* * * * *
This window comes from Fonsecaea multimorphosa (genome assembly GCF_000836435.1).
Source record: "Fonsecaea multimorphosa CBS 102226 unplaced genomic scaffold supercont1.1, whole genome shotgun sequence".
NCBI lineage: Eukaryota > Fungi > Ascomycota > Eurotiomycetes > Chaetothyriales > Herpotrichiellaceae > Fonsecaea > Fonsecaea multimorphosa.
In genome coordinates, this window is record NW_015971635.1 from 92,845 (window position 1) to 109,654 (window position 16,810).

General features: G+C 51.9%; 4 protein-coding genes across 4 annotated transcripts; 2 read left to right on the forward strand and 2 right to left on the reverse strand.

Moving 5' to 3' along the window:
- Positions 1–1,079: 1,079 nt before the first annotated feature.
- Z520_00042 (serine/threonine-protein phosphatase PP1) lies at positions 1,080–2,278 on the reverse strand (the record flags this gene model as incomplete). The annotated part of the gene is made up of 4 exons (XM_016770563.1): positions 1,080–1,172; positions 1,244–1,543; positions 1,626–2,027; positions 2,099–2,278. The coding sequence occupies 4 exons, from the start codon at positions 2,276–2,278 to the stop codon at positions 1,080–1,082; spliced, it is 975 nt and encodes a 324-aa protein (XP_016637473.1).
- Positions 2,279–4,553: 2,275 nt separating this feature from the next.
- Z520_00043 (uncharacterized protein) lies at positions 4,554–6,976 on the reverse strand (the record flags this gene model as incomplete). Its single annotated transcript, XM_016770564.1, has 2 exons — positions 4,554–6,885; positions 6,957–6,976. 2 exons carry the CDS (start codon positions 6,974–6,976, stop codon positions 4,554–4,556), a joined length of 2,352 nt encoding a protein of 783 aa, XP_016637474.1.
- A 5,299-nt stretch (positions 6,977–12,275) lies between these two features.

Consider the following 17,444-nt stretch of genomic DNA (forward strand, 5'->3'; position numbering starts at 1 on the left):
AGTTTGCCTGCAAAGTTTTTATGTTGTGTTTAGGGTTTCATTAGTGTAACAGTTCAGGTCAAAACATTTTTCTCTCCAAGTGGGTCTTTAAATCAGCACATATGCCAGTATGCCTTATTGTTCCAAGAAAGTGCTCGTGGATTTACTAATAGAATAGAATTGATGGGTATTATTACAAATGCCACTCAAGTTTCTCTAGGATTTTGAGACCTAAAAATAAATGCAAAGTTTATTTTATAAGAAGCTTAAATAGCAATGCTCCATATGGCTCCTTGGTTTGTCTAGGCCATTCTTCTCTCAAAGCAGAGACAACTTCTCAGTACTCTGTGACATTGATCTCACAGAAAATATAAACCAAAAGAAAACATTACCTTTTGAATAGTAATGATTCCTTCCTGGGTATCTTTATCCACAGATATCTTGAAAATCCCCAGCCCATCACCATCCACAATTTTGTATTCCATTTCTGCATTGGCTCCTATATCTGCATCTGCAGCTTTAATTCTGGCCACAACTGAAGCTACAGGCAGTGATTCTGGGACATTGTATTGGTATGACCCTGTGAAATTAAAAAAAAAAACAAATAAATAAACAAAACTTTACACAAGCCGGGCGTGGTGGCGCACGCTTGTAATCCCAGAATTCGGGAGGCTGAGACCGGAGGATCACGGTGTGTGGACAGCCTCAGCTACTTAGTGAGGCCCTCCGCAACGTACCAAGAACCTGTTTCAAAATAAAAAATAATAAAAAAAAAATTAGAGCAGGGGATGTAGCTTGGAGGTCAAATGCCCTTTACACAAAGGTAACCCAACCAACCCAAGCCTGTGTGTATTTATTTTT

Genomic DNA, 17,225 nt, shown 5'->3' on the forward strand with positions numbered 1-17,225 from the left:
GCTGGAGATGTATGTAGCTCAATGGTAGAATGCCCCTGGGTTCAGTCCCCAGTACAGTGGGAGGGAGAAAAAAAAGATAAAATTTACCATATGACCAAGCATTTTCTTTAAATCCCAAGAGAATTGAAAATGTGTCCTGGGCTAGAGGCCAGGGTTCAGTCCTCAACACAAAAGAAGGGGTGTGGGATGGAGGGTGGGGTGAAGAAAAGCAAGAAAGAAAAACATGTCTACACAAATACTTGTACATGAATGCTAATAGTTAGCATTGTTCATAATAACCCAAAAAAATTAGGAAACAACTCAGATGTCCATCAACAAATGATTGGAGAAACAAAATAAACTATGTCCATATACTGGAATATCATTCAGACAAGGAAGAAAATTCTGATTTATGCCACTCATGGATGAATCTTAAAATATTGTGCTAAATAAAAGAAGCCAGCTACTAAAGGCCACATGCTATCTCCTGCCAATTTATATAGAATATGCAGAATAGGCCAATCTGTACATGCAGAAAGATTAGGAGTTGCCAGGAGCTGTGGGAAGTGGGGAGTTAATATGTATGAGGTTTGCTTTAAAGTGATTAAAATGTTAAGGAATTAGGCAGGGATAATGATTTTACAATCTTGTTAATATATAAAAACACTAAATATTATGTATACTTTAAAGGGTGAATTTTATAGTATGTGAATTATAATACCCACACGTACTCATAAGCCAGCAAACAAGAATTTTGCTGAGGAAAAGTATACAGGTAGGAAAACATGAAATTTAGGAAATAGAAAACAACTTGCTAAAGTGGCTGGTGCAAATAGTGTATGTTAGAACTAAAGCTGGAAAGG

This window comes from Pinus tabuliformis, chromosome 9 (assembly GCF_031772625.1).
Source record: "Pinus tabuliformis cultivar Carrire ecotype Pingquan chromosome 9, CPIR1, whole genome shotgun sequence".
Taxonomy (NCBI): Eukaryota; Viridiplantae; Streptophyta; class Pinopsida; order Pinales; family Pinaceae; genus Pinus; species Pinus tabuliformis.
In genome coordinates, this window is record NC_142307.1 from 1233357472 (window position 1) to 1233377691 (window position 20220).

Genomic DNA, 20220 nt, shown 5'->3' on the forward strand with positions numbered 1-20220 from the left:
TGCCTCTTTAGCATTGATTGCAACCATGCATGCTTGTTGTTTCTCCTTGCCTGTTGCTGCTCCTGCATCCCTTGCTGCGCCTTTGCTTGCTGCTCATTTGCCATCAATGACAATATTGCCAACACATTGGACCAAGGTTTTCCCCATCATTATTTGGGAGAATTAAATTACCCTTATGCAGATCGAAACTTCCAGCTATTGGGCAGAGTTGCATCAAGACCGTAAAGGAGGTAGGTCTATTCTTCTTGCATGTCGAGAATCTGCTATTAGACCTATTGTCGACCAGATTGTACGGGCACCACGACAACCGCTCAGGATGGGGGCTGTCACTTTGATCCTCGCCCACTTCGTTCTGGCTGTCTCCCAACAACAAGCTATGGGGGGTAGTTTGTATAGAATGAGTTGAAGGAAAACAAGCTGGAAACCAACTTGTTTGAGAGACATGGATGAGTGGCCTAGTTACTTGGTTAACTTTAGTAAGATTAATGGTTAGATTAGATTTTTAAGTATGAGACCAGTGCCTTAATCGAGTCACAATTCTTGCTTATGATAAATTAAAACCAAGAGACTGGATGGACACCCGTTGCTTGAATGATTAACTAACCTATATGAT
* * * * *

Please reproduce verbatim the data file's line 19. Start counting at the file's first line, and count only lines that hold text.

In genome coordinates, this window is record NC_142307.1 from 1233357472 (window position 1) to 1233377691 (window position 20220).